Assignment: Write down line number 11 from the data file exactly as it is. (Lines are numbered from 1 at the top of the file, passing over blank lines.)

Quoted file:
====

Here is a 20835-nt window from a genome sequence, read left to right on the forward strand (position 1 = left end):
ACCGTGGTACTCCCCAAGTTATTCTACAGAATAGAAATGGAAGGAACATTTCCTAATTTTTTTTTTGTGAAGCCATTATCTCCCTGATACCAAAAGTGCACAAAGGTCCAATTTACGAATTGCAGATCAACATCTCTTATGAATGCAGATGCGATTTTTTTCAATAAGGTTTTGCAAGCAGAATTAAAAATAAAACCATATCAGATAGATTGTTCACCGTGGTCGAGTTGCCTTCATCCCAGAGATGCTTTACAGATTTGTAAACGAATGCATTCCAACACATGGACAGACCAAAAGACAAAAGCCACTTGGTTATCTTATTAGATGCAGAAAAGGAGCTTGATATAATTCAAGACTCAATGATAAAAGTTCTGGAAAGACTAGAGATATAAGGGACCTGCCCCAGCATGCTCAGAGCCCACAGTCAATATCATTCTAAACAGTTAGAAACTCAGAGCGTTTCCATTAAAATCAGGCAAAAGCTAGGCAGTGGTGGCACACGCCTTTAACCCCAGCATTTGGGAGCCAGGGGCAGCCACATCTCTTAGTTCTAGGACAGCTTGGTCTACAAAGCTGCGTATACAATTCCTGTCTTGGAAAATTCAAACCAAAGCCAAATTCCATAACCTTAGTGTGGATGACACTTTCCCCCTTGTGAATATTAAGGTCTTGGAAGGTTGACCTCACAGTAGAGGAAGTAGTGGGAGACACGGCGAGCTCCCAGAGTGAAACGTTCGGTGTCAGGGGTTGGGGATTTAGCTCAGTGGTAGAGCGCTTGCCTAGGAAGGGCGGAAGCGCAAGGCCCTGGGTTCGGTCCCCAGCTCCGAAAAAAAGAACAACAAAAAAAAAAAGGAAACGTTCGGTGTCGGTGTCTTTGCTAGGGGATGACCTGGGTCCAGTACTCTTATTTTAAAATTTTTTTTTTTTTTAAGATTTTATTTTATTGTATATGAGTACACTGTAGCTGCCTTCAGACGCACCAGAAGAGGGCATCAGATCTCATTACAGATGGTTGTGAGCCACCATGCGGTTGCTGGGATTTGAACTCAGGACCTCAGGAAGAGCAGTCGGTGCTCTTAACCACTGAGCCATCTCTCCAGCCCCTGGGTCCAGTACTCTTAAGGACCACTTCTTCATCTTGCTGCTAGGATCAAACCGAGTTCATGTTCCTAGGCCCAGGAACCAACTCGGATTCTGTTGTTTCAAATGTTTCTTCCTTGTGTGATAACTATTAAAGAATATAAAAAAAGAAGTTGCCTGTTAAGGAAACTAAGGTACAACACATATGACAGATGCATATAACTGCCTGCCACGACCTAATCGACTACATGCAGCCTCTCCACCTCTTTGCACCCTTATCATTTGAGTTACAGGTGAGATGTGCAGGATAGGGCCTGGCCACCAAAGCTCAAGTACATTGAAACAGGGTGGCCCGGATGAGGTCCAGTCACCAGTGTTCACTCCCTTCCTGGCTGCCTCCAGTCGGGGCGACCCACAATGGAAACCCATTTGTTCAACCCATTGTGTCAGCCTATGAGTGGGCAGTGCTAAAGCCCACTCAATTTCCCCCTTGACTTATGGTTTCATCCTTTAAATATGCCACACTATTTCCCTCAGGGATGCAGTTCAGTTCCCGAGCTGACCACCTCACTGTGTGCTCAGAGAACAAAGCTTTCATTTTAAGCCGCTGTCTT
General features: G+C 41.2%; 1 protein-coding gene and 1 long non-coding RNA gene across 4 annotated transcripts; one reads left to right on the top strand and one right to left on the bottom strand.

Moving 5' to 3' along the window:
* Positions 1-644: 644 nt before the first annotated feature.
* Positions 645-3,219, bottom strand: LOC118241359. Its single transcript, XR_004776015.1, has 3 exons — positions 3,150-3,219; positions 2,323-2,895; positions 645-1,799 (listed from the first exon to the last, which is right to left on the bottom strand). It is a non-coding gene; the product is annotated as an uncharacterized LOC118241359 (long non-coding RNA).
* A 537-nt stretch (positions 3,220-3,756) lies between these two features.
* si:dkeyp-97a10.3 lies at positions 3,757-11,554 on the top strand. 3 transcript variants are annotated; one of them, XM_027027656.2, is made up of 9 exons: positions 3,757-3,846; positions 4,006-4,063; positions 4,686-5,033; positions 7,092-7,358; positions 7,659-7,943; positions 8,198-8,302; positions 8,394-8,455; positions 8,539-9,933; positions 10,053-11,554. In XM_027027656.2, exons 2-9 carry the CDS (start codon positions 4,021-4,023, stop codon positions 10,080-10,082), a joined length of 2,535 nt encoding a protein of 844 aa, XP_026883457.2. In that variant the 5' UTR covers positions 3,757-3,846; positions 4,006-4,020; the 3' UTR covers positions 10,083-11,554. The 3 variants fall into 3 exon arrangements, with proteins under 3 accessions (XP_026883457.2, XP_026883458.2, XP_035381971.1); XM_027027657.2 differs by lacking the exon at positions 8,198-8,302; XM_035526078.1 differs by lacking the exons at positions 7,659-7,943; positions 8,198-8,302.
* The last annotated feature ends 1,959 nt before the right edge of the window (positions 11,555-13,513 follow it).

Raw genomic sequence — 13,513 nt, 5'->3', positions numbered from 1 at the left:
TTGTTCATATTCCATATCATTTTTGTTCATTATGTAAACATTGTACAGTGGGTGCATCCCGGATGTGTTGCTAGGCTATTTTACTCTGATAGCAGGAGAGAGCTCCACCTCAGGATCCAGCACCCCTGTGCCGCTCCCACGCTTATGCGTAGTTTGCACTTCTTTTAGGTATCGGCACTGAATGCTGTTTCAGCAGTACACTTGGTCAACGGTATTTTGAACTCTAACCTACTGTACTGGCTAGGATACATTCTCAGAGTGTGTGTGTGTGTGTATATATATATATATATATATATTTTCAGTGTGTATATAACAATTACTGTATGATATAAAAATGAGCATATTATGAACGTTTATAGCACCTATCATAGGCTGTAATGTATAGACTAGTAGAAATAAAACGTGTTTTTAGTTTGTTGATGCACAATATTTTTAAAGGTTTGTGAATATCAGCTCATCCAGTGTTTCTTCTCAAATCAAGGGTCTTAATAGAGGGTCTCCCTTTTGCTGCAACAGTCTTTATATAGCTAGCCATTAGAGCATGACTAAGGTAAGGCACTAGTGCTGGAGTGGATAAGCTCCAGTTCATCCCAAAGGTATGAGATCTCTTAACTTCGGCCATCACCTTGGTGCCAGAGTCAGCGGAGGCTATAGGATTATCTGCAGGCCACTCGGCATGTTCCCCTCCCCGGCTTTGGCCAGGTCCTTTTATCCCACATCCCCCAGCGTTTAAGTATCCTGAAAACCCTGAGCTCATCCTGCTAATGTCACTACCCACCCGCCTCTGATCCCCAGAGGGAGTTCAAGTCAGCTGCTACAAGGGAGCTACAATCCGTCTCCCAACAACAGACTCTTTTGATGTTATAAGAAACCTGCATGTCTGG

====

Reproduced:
TTGTTCATATTCCATATCATTTTTGTTCATTATGTAAACATTGTACAGTGGGTGCATCCCGGATGTGTTGCTAGGCTATTTTACTCTGATAGCAGGAGAGAGCTCCACCTCAGGATCCAGCACCCCTGTGCCGCTCCCACGCTTATGCGTAGTTTGCACTTCTTTTAGGTATCGGCACTGAATGCTGTTTCAGCAGTACACTTGGTCAACGGTATTTTGAACTCTAACCTACTGTACTGGCTAGGATACATTCTCAGAGTGTGTGTGTGTGTGTATATATATATATATATATATATTTTCAGTGTGTATATAACAATTACTGTATGATATAAAAATGAGCATATTATGAACGTTTATAGCACCTATCATAGGCTGTAATGTATAGACTAGTAGAAATAAAACGTGTTTTTAGTTTGTTGATGCACAATATTTTTAAAGGTTTGTGAATATCAGCTCATCCAGTGTTTCTTCTCAAATCAAGGGTCTTAATAGAGGGTCTCCCTTTTGCTGCAACAGTCTTTATATAGCTAGCCATTAGAGCATGACTAAGGTAAGGCACTAGTGCTGGAGTGGATAAGCTCCAGTTCATCCCAAAGGTATGAGATCTCTTAACTTCGGCCATCACCTTGGTGCCAGAGTCAGCGGAGGCTATAGGATTATCTGCAGGCCACTCGGCATGTTCCCCTCCCCGGCTTTGGCCAGGTCCTTTTATCCCACATCCCCCAGCGTTTAAGTATCCTGAAAACCCTGAGCTCATCCTGCTAATGTCACTACCCACCCGCCTCTGATCCCCAGAGGGAGTTCAAGTCAGCTGCTACAAGGGAGCTACAATCCGTCTCCCAACAACAGACTCTTTTGATGTTATAAGAAACCTGCATGTCTGG